The Burning Lamb

58” X 86” oil on canvas/wood 1992

Shown in the side lunettes of this four-part painting is the original fratricide. Cain, the first born son of Adam and Eve, hurls a rock at his brother Abel, who is shown lying dead in the left panel.

Cain’s offering of grain was refused by God, but the lamb, which was Abel’s offering, was accepted by God who signified his regard for the sacrifice by sending a heavenly fire to consume it. The commentaries suggest that God accepted Abel’s offering because, unlike Cain, he offered the best of what he had.

Another explanation for the first murder is suggested in Midrash. Cain and Abel were each born with twin sisters –Abel with two and Cain with one. In the conversation that we are told led to the killing, Cain asks Abel to give him one of his twin sisters, since he is the first born son and thus entitled to a double inheritance. Abel refuses, and in his rage, Cain picks up a stone, and with it, kills his brother.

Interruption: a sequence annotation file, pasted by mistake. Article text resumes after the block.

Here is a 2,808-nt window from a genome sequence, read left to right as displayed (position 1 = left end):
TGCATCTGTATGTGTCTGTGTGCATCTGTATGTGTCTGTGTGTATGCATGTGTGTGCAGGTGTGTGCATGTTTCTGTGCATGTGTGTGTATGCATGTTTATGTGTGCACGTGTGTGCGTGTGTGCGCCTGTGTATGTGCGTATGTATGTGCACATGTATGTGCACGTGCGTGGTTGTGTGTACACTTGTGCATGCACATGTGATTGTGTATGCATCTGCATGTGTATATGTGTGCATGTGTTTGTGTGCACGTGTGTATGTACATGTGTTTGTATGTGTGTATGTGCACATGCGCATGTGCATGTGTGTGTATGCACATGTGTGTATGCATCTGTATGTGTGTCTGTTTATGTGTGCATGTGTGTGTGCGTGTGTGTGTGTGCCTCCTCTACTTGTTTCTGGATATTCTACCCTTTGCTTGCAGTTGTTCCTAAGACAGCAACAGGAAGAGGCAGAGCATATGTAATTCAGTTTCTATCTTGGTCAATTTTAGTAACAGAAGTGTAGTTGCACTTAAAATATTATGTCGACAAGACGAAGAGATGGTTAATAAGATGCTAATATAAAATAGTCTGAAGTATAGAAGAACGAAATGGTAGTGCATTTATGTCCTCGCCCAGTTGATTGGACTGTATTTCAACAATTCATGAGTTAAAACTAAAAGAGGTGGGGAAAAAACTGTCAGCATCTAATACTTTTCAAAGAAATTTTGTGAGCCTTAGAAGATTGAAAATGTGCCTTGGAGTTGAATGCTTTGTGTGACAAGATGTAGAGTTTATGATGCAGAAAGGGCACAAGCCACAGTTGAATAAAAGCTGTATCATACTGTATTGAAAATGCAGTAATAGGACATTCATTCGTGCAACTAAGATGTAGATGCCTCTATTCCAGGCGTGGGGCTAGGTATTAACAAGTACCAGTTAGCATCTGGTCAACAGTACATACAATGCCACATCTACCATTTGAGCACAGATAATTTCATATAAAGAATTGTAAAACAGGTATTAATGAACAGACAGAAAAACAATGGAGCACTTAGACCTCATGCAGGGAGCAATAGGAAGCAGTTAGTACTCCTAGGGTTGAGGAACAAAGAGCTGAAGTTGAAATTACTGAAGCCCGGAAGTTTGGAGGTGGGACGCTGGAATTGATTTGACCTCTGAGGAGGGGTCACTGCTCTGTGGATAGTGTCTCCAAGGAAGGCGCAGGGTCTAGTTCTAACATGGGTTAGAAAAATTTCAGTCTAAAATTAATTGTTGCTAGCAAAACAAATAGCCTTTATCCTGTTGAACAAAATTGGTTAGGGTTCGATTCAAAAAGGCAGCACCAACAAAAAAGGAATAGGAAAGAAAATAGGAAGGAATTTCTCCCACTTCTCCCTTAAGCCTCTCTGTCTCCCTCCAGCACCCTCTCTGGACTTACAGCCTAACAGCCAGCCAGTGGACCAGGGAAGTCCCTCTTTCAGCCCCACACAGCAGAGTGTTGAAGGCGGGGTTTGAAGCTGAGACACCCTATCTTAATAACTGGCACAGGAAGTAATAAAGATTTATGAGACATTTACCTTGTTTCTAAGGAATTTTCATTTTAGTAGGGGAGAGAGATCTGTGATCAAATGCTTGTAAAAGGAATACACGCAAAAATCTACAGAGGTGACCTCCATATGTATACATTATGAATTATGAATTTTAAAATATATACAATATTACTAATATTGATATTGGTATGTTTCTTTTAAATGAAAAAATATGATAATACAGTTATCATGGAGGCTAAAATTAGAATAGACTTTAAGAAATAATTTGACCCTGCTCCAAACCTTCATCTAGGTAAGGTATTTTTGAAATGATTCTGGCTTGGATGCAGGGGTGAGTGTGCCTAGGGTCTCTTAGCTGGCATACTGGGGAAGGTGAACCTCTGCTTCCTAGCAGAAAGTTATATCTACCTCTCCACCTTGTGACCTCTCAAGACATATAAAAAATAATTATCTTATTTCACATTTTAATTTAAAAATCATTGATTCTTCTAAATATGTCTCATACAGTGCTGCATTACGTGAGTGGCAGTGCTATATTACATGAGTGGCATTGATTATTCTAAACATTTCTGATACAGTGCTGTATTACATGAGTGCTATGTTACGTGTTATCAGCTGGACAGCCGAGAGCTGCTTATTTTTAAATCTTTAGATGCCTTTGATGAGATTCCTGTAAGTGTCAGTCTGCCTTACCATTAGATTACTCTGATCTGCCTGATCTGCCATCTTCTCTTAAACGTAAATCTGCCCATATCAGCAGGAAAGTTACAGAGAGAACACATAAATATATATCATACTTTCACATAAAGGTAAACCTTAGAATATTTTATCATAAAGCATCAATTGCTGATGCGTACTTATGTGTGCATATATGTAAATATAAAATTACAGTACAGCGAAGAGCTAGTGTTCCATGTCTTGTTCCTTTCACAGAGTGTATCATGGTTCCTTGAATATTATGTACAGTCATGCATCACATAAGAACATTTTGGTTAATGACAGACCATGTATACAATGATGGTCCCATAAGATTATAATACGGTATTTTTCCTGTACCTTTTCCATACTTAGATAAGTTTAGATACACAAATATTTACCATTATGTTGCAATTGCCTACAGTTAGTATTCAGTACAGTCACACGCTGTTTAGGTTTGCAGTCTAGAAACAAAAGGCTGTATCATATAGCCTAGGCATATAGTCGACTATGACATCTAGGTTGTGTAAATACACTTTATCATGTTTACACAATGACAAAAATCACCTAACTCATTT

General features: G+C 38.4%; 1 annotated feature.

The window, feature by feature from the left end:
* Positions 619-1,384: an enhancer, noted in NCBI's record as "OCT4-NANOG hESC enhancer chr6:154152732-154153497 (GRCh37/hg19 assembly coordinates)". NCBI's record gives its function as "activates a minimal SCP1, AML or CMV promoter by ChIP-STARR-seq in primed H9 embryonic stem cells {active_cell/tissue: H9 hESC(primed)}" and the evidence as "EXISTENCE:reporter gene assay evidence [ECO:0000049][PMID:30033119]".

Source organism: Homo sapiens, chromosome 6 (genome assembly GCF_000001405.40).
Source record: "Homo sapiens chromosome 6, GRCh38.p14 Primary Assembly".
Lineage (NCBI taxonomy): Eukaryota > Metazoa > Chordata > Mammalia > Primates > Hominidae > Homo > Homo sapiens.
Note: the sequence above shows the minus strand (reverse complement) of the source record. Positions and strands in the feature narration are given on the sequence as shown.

The upper lunette shows a coiled serpent, signifying the original snake in the Garden of Eden whose evil was transmitted to Cain.

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